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Friday, July 1, 2016

Bactrian Camel

Photo Credit: J. Patrick Fischer
The Bactrian camel is the only truly wild, two-humped camel in the world. In the Gobi desert, and, like the one-humped camel, it can go for long periods without water.

The Bactrian camel is named after the part of the region it inhabits, Bactrian, on the border of Afghanistan and Uzbekistan (former Soviet Union).

Once found over a vast range of Asia, Bactrian camels now inhabit only Mongolia's remote Gobi desert. They are specially adapted to cope with the extreme climate found in this region. They form small groups of six to twenty animals that are led by a mature male. You males spend most of their time wondering alone.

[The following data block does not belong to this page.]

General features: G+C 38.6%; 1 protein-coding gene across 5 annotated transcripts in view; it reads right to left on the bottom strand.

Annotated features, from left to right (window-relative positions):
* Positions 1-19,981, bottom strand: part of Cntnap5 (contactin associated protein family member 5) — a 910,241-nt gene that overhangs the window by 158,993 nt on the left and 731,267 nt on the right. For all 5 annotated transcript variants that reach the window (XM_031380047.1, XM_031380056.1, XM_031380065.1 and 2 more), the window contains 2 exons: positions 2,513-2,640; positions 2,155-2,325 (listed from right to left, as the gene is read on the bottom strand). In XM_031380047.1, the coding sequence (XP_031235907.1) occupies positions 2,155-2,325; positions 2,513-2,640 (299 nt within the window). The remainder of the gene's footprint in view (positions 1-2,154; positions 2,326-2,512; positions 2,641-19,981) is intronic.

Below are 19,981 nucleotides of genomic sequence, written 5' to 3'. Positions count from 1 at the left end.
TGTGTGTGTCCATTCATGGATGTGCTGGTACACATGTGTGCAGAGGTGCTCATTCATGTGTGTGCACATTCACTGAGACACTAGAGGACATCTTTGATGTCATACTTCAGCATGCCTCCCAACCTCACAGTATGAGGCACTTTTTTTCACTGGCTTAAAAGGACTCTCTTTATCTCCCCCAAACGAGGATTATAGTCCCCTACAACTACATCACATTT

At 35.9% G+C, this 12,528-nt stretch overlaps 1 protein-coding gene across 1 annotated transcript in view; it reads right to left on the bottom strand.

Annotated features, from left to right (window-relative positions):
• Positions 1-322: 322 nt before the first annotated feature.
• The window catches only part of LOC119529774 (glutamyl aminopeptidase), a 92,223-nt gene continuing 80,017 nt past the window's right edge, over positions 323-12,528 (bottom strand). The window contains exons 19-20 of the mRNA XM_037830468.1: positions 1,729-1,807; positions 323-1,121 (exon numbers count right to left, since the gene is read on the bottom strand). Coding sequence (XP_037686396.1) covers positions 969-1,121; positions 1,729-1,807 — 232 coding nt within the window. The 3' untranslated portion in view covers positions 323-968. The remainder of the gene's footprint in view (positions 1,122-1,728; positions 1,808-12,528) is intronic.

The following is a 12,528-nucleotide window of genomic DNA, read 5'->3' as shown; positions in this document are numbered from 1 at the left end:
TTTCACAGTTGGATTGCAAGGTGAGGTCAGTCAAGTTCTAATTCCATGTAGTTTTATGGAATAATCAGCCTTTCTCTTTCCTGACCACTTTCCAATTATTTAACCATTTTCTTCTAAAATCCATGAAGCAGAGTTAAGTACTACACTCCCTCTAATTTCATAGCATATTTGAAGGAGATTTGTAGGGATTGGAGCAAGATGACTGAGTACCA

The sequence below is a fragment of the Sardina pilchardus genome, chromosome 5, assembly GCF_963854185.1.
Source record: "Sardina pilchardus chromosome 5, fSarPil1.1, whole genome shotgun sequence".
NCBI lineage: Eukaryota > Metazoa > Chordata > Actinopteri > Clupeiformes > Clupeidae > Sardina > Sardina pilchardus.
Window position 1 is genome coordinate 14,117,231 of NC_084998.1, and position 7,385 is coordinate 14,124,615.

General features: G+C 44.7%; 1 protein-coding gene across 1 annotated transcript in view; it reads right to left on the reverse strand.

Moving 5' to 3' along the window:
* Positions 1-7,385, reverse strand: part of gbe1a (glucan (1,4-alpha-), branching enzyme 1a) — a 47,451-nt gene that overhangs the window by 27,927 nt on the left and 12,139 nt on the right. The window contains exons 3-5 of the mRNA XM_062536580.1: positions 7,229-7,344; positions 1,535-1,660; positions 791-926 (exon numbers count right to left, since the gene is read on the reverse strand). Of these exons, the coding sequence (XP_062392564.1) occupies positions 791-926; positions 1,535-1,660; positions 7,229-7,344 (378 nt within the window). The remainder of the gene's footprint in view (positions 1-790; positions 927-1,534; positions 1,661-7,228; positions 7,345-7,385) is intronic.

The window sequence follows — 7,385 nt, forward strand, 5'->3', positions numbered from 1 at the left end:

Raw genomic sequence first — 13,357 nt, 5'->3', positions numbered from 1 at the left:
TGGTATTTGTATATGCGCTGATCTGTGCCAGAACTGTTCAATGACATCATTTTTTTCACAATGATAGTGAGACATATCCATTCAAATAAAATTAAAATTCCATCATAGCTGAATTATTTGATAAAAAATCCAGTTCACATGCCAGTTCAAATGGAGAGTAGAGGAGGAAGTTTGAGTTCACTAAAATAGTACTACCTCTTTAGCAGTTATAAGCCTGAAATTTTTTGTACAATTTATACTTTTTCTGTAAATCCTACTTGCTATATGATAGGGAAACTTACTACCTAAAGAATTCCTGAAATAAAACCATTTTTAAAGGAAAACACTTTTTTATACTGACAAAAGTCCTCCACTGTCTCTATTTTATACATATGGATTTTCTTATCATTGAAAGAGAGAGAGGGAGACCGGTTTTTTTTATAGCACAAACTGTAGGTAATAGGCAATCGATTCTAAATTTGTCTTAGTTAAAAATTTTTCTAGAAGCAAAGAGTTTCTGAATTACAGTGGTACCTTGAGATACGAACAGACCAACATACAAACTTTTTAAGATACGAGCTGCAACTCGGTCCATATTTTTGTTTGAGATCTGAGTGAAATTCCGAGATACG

Like most domestic cows, camels are ruminants, meaning they feed and then regurgitate the food and chew it again. This is also called chewing the cud. Able to survive on extremely sparse vegetation, they eat the tough grass, herbs, thin branches, and foliage of the shrubs that grow in their arid environment. They search for food in the morning and evening and chew cud in the afternoon.

Did you know?
  • A Bactrian camel can drink quantities equaling up to 30 percent of its body weight at one time.
  • In the desert without water, a camel can survive up to 10 times as long as a human and four times as long as a donkey. 
  • Males, female, and young camels are known respectively as stallions, mares, and calves.

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